Yes, it’s a combination of things that make a difference in the quality agave. Of course, the soil is important. It should be a soil that does not retain a lot of humidity. Richness in minerals is important. And then, of course, you have to complement that with the nutrients the agave plants need. Agave, like any other plant, will need a source of nitrogen, phosphorus, and potassium. The red soil here has a lot of iron — so there was a good mix of minerals already there.

We’re in the highlands of Jalisco up here, how does the temperature affect the plant?

The highlands are cold but not freezing, and that’s important. Because of the elevation of 2,100 m — almost 7,000 ft — the temperature drops at night, not to the freezing point, but it’s pretty cool. So the combination of less moisture in the soil and more cold nights, you get stressing that forces the agave plant to concentrate the sugars.

What amazes me about Altos is the profound roasted agave taste to the tequila. I feel like a lot of the tequila culture — especially in the US or in Europe — you just don’t get that as much. It’s more alcohol burn than distinct agave. Can you walk us through how you’re able to maintain that strong agave taste?

Of course. One of the things that makes tequila different from other spirits is the raw material and the processing of that raw material. So we feel it’s important that the tequila conserves and projects that raw material: which is the agave. The way we manage to do that is by slowly cooking the agave piñas in ovens. That produces a lot of aromas and flavors. I think when you went through the distillery you could smell that.

Yeah, it’s profound.

It’s a very rich, sweet smell. So that’s where it starts. And then we use the Tahona process, which is a way of macerating the agave.

What is a ‘Tahona’ exactly?

The Tahona is basically a stone mill that circulates around a pit crushing the (baked) agave and separating the fibers. Then we take all of that pulp and fibers and start the fermentation. And by using the pulp and fibers in the fermentation you get a lot of flavors and aromas from the agave itself.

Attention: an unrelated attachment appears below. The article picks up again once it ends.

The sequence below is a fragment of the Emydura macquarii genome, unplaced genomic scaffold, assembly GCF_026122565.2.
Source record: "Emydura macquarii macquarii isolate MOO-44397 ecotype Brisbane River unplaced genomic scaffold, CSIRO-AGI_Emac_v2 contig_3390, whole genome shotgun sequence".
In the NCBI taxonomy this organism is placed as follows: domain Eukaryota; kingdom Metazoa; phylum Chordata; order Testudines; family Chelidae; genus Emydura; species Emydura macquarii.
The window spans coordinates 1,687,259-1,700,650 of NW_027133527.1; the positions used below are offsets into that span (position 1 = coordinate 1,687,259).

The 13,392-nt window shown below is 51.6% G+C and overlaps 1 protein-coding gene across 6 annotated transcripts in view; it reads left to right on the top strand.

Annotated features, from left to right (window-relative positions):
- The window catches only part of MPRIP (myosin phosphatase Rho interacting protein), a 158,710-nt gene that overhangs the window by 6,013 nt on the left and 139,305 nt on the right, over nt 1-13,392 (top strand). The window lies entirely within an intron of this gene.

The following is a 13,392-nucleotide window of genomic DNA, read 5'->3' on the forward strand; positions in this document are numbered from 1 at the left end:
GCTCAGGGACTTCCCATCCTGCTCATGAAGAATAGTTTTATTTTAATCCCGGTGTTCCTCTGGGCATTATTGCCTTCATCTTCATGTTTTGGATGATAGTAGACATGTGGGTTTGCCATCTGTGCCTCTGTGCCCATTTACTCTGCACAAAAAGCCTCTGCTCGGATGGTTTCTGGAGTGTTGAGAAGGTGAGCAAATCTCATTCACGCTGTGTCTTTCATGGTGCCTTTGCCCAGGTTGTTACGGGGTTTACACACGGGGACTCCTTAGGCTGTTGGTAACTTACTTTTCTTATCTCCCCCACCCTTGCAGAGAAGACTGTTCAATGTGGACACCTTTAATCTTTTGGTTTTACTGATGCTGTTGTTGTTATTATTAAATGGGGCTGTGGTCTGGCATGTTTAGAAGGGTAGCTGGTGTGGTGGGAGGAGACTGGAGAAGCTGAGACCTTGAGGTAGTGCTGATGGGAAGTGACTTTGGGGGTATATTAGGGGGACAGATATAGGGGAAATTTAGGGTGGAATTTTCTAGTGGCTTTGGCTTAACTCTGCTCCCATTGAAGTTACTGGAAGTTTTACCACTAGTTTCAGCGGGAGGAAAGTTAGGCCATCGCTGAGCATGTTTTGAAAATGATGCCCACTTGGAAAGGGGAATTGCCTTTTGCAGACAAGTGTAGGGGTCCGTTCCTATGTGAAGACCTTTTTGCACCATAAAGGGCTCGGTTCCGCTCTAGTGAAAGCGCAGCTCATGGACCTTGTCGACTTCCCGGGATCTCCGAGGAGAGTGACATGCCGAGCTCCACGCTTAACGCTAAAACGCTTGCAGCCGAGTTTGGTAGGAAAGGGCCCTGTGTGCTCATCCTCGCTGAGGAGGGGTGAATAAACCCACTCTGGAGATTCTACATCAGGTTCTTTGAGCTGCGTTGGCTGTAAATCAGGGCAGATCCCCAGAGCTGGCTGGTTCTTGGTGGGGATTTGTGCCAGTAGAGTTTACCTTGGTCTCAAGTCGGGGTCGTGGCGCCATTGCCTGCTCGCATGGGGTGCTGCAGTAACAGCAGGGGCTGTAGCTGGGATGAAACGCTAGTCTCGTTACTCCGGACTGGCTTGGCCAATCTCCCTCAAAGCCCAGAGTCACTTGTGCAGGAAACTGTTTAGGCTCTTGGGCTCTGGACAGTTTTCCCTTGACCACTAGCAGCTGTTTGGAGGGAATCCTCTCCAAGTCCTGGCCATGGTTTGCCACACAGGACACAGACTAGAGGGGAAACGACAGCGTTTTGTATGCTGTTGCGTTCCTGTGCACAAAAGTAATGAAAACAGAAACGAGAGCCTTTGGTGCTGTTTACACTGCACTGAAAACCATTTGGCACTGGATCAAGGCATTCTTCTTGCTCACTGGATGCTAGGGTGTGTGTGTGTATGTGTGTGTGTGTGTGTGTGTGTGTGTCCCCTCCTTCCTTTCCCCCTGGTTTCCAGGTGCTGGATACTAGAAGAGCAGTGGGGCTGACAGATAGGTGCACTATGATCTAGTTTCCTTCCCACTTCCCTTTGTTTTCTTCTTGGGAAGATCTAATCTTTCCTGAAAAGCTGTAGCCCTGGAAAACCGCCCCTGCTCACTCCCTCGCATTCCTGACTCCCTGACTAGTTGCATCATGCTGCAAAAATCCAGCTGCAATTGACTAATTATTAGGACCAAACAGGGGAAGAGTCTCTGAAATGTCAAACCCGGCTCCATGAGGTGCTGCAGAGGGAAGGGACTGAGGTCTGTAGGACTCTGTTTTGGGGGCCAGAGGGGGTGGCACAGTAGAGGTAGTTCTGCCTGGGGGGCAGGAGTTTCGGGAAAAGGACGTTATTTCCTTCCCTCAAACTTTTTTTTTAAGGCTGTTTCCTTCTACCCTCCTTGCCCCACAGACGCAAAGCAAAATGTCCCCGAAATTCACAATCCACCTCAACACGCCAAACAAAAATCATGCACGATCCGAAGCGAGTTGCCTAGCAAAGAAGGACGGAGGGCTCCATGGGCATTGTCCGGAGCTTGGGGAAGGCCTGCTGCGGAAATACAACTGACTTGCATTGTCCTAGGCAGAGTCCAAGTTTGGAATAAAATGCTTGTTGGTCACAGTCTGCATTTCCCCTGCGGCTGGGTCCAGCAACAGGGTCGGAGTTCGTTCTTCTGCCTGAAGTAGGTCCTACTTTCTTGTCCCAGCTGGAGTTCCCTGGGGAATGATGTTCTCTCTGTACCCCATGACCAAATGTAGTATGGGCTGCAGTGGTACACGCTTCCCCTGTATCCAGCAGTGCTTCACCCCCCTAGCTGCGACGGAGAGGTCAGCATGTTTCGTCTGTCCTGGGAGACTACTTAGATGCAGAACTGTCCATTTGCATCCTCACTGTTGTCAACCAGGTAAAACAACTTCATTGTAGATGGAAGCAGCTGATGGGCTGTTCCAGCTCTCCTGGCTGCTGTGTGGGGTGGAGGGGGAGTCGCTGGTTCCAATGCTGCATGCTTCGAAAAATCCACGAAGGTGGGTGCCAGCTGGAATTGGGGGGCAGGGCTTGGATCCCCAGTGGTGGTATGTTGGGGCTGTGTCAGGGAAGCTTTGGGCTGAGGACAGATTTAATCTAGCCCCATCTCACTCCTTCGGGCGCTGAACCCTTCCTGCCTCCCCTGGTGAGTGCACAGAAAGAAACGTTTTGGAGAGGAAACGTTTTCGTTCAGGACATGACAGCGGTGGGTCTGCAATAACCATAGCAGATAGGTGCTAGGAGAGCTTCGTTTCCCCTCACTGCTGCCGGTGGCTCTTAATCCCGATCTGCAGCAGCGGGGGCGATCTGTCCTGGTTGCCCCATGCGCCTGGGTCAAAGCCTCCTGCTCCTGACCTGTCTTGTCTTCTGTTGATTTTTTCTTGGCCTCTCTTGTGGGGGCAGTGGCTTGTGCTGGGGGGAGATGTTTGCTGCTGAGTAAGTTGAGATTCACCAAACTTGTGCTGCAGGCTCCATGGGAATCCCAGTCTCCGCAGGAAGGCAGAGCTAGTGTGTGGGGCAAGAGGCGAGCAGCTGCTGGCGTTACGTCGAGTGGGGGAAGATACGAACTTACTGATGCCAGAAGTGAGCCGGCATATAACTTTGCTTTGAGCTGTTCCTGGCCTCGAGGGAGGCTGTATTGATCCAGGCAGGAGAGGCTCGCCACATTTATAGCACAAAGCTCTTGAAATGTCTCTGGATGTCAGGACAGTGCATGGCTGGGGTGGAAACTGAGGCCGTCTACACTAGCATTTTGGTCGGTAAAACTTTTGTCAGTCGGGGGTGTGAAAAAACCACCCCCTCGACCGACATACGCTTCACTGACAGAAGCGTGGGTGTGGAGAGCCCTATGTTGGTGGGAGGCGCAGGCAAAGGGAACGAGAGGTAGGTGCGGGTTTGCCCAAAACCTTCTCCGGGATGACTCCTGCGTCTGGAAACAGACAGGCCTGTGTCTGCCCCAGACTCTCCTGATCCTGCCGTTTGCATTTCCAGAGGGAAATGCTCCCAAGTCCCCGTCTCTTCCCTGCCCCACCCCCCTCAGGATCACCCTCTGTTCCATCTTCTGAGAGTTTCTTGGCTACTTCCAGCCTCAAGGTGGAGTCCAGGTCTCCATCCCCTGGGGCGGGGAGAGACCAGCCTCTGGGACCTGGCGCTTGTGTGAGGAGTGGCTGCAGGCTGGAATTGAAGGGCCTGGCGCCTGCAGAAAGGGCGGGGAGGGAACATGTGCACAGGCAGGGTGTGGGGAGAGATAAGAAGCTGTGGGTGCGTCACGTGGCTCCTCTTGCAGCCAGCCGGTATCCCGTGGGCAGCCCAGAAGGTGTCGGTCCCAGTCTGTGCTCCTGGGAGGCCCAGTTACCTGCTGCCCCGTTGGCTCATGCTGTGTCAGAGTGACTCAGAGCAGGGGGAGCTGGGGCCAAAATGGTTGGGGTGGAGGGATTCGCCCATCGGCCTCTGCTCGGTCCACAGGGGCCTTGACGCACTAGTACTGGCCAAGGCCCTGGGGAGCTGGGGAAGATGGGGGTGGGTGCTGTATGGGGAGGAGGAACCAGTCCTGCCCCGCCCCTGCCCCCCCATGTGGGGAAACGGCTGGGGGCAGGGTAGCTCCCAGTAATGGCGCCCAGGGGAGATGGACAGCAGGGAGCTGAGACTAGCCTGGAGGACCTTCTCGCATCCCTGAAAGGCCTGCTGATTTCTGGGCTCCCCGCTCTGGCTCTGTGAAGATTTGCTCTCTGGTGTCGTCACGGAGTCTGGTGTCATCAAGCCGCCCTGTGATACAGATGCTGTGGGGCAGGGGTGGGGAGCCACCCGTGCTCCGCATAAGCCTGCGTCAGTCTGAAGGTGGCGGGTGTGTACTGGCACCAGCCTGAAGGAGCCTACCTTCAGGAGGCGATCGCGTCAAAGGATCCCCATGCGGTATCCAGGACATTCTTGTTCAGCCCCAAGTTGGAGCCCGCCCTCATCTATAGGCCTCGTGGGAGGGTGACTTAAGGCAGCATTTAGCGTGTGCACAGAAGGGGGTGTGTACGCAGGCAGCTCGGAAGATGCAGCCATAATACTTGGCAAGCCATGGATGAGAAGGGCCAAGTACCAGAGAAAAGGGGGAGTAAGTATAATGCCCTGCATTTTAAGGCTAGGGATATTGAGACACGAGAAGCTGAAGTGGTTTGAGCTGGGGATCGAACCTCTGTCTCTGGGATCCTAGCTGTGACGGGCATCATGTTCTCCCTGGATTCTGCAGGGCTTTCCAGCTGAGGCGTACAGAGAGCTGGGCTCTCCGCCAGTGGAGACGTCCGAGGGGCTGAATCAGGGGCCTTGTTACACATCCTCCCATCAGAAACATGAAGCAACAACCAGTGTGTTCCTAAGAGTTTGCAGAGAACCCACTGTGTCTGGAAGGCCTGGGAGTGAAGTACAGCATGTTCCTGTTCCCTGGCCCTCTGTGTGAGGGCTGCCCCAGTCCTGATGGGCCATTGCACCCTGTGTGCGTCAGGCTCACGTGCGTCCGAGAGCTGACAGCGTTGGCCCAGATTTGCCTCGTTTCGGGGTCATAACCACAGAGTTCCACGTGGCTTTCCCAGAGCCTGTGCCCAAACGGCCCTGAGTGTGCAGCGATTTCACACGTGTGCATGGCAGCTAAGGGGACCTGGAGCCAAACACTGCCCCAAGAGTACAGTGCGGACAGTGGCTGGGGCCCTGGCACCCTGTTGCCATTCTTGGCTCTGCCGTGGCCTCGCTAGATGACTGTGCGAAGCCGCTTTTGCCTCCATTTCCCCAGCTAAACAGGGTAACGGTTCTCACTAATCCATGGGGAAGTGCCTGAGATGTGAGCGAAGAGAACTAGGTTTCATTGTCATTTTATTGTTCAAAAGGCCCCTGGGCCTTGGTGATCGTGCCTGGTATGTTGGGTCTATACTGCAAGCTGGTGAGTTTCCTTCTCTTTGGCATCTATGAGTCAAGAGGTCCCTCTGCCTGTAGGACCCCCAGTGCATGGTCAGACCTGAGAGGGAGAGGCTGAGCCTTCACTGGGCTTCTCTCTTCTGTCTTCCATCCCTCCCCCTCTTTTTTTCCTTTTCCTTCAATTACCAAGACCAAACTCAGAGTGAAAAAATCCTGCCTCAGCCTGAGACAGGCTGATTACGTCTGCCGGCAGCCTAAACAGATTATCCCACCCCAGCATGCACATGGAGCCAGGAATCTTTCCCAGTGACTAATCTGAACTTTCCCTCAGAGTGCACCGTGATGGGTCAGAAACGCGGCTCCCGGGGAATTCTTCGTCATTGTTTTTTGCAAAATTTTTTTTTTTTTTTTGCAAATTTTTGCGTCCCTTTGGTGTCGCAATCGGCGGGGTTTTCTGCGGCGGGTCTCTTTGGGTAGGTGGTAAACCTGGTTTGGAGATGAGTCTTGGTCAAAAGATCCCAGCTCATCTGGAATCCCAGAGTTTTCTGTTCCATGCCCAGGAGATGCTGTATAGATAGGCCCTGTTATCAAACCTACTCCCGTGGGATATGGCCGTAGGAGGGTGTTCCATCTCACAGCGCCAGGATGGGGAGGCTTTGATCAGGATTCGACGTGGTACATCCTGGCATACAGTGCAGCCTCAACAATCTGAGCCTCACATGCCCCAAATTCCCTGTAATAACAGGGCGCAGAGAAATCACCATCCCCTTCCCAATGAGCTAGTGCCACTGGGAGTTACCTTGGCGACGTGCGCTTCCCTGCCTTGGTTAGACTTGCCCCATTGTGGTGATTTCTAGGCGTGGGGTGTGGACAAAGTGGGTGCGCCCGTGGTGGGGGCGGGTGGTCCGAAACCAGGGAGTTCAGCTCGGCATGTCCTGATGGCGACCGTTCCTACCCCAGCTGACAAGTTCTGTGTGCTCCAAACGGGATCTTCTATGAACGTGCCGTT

You’re using wild yeasts from the highland for fermentation, is that right?

We’ve experimented with quite a few wild yeast a few years back and we found one, in particular, that was wild in the agave that we liked. It gave us the fresh, citrus notes in the aroma and conserved that sweetness of the agave in the tequila. So we isolated that and then we cultivate it. So we do propagate our own yeast, but it was originally wild and from the agave. So, in essence, it’s wild, but well-maintained and cared for.

Fermentation is a life and death process. Yeast eats sugar to make alcohol from the mash. What happens next?

Okay, in the fermentation is where all the aromas, flavors, and alcohol get produced. Then you have to select what you want to keep and concentrate. And then we distill it. That concentrates the alcohol but, also, you then have a chance to select what you want to keep out of that distillate. Basically, it’s the first thing that comes out in the distillation process would be the heads — more intense aromas, oils, higher alcohols. You want to keep some aromas and flavors, but not be too excessive. It can’t be overwhelming. Then on the tail, in the case of tequila, the methanol concentrations go up, so we also want to limit that amount of methanol in the final tequila. We want the nice and balanced heart of the distillate. And we do the distilling in copper pot stills because that’s the best way to get clean-smelling and clean-tasting distillate.

Copper is reactive and pulls carcinogens out.

That’s right.

How many times do you distill your tequila?

We distill it twice. At the end of the fermentation, we have a ‘mosto,’ or must that’s about 6% alcohol. In the first distillation, we concentrate it to about 22 percent. Then we take that and distill it a second time. At the end of the second distillation, we have about 55 percent alcohol.

What happens next?

We like to store that tequila for at least 30 days to marry and stabilize before we bottle. Then we adjust the alcohol strength with de-mineralized water.


Yeah. So that it stays stable throughout cold storage period.